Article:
Thousands of disabled people 'missing' from tech workforce

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Nearly 90,000 disabled people are 'missing' from the tech industry due to a lack of appropriate support, according to BCS, the chartered institute for IT .

While people with disabilities comprise 16% of the UK workforce, they only account for 11% of technology specialists, according to the BCS Diversity Report 2023: Disability.

In other words, for representation in IT to be equal to UK workplaces as a whole, there should be an additional 88,000 IT specialists with disabilities employed in the UK.

The number of people working in the tech sector reporting disabilities has risen from 196,000 people in 2021 to 208,000 in 2022, the most recent year of ONS figures.

"It's clear that the IT profession itself can and should be an excellent place for disabled and neurodivergent people to work, and digital tools can be a great enabler," said Matthew Bellringer, chair of the BCS' Neurodiversity Specialist Group.

The survey uncovered significant regional differences, with only 7% of IT specialists in Northern Ireland having a disability, compared with 16% in Wales. There was also variation by role, with just 8% of specialist IT managers having a disability, versus 14% of IT operations technicians.

Meanwhile, their unemployment rate – 4.2% – was notably higher than the 1.6% recorded for IT specialists as a whole, with around three in ten of all unemployed IT specialists in the UK having some form of disability during 2022. Average pay was also lower, at £21 per hour, compared with £24 per hour for IT specialists without disabilities.

However, IT specialists with disabilities are more likely to receive job-related education and training, with 32% stating it had been received in the previous 13 weeks during 2022, compared with 25% of those without disabilities.

"We have a severe skills gap in tech, which is a massive societal cost. Helping disabled people to utilise their expertise by providing the support they need is essential to boosting the talent pipeline in tech and other sectors," says Bellringer.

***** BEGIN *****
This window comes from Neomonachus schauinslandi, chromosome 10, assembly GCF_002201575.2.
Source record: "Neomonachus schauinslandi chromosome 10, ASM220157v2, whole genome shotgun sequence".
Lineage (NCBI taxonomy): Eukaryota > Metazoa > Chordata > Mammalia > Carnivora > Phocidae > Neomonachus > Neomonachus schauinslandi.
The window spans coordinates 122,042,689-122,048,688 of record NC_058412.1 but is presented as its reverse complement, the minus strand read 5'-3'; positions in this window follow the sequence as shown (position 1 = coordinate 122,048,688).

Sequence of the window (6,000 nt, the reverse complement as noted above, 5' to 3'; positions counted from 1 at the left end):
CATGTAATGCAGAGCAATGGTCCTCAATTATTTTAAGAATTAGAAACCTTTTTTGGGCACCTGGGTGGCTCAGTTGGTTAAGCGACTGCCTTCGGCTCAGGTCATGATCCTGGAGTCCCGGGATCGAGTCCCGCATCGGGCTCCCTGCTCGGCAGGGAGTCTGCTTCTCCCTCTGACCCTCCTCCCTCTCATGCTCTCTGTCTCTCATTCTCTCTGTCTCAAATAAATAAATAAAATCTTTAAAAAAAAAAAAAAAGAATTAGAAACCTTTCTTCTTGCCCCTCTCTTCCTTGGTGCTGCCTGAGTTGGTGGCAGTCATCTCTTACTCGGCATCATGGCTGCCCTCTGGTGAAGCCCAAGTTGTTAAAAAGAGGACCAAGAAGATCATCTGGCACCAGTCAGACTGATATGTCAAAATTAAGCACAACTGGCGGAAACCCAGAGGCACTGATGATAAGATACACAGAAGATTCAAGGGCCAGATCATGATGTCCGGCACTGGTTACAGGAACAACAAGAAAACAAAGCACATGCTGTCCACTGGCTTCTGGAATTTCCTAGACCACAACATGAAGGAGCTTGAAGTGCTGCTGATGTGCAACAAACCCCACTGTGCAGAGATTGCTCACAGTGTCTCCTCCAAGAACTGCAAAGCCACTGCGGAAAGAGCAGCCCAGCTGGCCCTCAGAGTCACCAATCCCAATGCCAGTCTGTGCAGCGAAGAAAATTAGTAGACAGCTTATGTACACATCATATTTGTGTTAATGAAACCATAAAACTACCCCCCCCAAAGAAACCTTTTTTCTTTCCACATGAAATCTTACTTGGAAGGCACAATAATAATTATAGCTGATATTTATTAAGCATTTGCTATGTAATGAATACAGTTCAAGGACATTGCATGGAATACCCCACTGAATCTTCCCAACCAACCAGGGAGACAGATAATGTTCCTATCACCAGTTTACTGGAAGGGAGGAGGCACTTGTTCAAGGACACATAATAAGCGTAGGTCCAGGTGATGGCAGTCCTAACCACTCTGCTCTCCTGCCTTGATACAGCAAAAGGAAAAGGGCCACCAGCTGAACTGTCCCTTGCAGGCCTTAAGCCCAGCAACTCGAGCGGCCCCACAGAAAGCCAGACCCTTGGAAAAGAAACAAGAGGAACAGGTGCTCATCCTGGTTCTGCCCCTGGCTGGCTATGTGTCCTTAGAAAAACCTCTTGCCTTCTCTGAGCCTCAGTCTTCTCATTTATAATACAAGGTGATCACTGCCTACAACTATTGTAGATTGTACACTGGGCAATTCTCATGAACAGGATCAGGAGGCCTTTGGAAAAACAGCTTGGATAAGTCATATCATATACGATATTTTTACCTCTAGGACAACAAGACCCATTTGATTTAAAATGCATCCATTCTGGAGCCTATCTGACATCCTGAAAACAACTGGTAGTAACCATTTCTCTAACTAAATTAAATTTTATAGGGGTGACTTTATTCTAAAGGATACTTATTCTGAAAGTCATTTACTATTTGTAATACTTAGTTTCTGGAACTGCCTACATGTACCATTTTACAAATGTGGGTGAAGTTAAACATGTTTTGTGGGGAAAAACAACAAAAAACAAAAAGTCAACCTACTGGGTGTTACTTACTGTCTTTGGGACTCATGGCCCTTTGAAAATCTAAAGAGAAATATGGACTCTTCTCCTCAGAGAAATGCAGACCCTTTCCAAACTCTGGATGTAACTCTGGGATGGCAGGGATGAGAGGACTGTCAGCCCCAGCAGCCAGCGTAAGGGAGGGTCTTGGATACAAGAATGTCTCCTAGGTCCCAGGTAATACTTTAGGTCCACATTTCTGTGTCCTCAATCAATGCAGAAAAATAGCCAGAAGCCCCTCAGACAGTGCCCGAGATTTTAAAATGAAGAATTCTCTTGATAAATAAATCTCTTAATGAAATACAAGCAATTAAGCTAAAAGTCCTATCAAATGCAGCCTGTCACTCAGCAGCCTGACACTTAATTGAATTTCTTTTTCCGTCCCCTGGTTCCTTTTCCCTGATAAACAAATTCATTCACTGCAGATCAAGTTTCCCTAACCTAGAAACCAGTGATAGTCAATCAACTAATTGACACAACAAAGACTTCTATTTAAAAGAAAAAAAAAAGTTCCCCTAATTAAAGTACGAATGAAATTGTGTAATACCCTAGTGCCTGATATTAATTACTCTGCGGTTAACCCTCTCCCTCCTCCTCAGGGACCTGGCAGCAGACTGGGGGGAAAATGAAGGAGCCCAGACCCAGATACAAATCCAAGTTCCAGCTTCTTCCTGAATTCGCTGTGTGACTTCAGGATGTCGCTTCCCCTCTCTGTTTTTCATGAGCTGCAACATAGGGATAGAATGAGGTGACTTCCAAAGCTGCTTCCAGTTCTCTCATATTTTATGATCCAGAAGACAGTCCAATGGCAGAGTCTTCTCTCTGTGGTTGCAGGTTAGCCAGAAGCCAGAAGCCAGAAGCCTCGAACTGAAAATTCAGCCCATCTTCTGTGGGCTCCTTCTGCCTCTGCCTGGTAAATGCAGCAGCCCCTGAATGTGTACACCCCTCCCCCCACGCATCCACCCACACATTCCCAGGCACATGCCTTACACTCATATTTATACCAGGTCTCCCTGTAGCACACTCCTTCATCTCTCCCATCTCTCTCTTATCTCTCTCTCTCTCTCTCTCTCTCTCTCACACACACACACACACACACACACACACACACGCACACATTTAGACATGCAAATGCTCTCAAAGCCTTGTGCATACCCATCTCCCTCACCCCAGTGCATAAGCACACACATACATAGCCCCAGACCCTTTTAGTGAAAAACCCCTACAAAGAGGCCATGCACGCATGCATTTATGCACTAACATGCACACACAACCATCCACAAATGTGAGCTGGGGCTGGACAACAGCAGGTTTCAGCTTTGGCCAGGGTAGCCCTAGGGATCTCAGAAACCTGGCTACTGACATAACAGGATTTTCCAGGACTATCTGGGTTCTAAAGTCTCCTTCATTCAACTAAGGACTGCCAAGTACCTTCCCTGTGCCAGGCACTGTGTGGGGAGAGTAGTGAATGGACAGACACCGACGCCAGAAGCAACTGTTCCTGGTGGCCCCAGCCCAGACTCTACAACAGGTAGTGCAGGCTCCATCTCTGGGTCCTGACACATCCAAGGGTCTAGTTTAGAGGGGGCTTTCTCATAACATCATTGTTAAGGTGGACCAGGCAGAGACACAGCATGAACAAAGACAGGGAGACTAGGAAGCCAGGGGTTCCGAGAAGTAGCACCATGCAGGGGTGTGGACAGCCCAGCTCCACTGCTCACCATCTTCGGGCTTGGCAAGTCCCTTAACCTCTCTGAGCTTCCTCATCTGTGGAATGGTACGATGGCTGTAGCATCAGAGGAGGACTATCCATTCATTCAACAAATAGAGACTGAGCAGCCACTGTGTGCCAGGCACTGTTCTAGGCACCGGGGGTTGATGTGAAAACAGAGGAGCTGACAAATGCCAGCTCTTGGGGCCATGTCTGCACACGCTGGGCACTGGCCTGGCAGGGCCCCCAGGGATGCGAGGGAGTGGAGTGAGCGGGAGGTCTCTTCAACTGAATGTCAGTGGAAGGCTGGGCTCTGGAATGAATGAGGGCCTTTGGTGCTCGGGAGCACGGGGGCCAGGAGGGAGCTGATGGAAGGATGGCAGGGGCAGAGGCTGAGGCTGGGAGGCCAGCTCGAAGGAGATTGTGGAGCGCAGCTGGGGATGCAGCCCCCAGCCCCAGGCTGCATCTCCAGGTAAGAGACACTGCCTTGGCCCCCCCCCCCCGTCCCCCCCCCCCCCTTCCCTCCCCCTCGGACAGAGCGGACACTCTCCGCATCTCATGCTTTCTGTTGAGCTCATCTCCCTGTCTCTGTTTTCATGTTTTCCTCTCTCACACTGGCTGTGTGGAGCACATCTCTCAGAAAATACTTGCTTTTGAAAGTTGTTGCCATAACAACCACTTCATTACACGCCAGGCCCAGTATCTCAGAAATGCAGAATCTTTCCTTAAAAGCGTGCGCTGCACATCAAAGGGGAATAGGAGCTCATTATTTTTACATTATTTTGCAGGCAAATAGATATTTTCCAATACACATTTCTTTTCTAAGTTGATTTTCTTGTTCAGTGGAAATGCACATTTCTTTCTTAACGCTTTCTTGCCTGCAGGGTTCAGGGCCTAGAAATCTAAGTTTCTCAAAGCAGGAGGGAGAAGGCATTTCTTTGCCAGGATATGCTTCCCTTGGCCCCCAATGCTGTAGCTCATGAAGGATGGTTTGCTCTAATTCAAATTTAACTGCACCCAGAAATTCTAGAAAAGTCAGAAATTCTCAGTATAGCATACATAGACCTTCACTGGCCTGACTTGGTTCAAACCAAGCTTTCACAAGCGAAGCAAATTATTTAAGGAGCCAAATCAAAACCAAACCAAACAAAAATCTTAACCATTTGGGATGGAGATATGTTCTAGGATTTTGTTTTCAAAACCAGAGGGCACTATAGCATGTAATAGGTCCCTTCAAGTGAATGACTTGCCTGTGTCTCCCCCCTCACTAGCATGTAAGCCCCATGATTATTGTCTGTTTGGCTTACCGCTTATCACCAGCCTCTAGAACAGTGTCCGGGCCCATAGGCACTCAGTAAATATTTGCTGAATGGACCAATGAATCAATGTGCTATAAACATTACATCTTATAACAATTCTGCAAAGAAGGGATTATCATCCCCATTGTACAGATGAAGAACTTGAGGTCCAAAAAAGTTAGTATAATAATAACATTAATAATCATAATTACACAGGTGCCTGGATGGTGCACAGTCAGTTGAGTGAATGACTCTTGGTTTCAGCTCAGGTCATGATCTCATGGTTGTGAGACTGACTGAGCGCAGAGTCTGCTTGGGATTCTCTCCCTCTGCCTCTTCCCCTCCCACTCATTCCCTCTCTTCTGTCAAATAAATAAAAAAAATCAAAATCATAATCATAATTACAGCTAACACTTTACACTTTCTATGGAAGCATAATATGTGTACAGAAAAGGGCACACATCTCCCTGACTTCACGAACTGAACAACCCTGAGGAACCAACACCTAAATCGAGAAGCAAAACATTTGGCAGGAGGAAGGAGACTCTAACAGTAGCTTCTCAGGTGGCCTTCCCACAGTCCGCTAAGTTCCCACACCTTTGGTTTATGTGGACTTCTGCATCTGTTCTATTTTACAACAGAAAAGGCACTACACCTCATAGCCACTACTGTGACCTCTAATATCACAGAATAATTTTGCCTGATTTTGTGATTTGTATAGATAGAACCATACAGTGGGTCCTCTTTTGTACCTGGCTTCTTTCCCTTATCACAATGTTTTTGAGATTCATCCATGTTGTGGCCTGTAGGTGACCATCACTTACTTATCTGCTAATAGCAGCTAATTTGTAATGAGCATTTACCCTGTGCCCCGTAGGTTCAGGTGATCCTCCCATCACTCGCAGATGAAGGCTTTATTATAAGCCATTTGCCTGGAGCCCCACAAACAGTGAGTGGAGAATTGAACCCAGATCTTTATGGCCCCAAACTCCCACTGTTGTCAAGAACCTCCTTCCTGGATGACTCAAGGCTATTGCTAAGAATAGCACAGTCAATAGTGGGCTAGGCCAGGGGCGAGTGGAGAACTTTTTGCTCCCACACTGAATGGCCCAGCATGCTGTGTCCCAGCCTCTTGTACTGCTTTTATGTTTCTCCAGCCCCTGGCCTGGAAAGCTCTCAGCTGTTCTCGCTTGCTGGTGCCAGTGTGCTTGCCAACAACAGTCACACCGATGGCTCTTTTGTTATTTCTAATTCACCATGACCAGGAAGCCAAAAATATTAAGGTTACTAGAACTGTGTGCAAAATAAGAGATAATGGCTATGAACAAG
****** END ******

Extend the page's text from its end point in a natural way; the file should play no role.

"Some progress has been made. However, it's disappointing – though not terribly surprising – that many barriers still exist." 

The BCS makes a number of recommendations, from fostering greater education and awareness of disability in the workplace to more inclusive recruitment processes and workplace adjustments such as the use of assistive technology. It also suggests proactive initiatives, for example, consciously deploying neurodiverse individuals as part of teams.


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"More needs to be done to promote the positive side of employing people with disabilities and those who are neurodivergent - such as championing their resilience, and ability to look at issues and solve problems from a different perspective," comments cyber security expert Lisa Ventura, who campaigns for diversity in the tech sector.

"It's also essential to ensure accessible products and initiatives are evaluated as fit for purpose and not just imposed regardless – one size does not fill all of us. Introducing more inclusive practices can benefit all workers."

Emma Woollacott

Emma Woollacott is a freelance journalist writing for publications including the BBC, Private Eye, Forbes, Raconteur and specialist technology titles.